US officials to inspect Azeri radar station

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MOSCOW, Sep 15 (Reuters) US officials will inspect the Qabala anti-missile radar station in Azerbaijan on September 18 as Russia steps up efforts to persuade Washington to form a joint security programme in the ex-Soviet country.

Russia has proposed the idea as an alternative to US plans to install a missile defence system in eastern Europe. A top army official said today the Qabala station would offer better protection against potential attack from the Middle East.

''Our chief goal is to prevent the deployment of a third anti-missile defence region in eastern Europe, in Poland and the Czech Republic,'' Major-General Alexander Yakushin, first deputy head of Russia's Space Forces, told a news conference.

''Our main goal (at Qabala) is to adequately respond to those threats that actually exist from a southern direction, and not some future hypothetical threats in 2025.'' Qabala, among the world's biggest radars, has a 6,000 km range and scans the Indian Ocean, the Middle East and most of North Africa. Russia pays Azerbaijan 7 million dollars a year to rent the station 230 km north of Baku.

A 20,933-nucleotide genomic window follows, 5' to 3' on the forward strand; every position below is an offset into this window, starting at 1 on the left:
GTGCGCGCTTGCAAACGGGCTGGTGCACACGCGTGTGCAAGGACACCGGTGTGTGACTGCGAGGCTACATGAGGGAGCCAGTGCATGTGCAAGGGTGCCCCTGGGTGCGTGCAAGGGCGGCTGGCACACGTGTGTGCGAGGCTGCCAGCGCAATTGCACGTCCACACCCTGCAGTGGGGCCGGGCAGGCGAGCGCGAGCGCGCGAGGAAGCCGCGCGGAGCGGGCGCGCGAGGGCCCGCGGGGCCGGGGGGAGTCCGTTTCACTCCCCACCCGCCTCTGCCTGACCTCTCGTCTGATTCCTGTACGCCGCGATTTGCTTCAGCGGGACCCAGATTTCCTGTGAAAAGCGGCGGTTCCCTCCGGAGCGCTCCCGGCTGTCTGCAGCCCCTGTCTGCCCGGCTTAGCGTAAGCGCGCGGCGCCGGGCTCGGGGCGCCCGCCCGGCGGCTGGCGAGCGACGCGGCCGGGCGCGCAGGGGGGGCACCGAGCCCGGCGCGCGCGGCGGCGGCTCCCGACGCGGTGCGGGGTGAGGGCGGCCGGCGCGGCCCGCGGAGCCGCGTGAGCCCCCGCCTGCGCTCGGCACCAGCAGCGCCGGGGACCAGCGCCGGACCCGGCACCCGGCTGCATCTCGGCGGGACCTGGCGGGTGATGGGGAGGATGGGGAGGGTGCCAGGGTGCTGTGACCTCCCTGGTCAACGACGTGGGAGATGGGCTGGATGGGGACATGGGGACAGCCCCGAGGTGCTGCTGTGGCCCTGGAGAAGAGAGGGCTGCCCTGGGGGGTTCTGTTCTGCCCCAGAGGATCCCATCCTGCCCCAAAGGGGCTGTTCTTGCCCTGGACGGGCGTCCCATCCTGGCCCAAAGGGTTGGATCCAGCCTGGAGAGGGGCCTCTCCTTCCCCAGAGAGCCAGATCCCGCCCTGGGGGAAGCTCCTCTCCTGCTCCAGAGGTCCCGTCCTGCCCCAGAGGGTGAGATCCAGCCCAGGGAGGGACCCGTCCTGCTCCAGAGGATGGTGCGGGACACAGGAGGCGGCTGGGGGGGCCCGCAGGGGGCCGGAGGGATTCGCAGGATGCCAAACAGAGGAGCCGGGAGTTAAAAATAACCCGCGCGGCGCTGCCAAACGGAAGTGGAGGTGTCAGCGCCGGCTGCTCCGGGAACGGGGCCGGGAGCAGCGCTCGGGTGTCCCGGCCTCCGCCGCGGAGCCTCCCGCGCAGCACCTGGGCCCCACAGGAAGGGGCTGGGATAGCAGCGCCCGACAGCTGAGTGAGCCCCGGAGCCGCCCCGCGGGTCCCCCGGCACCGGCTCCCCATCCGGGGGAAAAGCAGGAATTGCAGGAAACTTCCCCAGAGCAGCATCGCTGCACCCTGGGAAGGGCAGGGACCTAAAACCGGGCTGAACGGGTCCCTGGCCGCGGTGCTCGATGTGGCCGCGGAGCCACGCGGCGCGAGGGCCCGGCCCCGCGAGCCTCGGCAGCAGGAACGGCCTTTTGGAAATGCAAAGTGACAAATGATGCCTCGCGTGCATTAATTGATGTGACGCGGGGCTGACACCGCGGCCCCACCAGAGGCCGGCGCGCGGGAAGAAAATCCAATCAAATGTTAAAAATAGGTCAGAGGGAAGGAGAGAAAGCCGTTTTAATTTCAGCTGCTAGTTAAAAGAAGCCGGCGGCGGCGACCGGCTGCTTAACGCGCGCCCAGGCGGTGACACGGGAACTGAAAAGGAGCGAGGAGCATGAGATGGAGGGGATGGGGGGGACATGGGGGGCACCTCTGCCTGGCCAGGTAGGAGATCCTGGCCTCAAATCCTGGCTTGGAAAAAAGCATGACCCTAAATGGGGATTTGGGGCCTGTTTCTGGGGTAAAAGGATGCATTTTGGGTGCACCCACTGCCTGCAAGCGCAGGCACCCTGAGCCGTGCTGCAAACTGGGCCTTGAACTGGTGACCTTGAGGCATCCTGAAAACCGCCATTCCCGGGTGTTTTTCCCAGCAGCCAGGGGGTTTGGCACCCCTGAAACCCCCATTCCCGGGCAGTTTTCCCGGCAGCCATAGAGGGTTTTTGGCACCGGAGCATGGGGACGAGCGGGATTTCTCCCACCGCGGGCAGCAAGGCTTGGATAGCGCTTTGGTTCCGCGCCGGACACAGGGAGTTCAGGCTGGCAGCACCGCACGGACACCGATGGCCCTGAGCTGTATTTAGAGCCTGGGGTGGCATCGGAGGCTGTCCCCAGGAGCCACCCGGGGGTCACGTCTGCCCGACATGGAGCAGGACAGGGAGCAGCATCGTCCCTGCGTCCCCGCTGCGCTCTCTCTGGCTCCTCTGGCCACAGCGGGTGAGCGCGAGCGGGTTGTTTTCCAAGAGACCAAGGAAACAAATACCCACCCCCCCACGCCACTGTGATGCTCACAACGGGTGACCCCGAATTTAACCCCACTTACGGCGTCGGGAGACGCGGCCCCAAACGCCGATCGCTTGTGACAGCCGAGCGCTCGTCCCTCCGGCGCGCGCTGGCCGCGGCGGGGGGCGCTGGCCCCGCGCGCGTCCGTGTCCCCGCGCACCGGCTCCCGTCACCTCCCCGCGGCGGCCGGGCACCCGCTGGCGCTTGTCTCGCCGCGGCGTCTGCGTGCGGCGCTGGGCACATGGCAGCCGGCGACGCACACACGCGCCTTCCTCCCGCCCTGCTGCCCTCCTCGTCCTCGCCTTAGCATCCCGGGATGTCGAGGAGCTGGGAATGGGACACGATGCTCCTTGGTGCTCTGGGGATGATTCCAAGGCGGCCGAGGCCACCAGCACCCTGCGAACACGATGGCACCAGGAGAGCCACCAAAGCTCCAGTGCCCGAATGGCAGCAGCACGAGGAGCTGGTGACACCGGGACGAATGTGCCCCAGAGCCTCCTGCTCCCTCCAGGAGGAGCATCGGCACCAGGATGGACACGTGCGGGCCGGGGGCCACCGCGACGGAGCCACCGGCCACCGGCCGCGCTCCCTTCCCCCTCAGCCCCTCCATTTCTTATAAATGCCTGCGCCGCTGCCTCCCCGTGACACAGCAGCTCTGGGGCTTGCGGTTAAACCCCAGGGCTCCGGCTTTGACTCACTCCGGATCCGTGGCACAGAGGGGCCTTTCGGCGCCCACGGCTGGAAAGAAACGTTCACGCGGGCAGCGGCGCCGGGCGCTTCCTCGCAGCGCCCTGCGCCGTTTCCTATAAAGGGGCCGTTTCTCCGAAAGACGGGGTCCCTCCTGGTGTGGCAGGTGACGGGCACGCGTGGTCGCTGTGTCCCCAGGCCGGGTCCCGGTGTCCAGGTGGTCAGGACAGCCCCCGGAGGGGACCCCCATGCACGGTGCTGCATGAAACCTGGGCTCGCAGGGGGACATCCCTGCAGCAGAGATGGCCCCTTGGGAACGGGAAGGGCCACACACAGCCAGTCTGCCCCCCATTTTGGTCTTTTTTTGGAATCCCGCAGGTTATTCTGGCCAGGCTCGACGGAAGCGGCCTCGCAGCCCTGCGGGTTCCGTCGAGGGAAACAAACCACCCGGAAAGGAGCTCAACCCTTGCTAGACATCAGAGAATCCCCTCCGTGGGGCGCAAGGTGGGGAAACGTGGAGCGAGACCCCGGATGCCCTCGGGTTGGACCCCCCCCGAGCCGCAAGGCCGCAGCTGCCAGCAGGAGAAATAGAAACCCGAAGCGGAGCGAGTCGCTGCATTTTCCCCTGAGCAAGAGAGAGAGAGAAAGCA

Yakushin said 10 US specialists from the Department of Defence, the State Department and the embassy in Azerbaijan would join Russian and Azeri officials for the inspection.

''We are trying to convince our American partners that these intentions are serious and that the station is fully operational and capable of carrying out the mission set before it,'' he said.

Washington has not given its final reply to Moscow and is also continuing talks with Poland and the Czech Republic. No agreements are expected during the Qabala meeting, Yakushin said, although follow-up consultations are planned for October.

Yakushin, who will lead the Russian delegation to Qabala, said the station would not be part of the US national anti-missile system and criticised plans to deploy interceptor missiles in Poland and a radar station in the Czech Republic.

''Claims by the US side that a third anti-missile defence region is not directed at Russia are, gently put, unconvincing,'' he said.

''The radar station in the Czech Republic and the proposed anti-missile complex on Polish territory will have the capacity to knock down Iranian missiles, but naturally they will have the same capacity, and be even more effective, at working against our ground forces in strategic locations on Russian territory.'' Qabala, commissioned in 1985 when Azerbaijan was still part of the Soviet Union, detected the launch of 150 Scud missiles during the Iran-Iraq war in the 1980s and, in January 2007, the test launch of the Iranian Shihab-3 missile.

Azerbaijan retains close ties with Moscow and has also been quick to attract Western investors keen to cash in on the country's booming oil industry.


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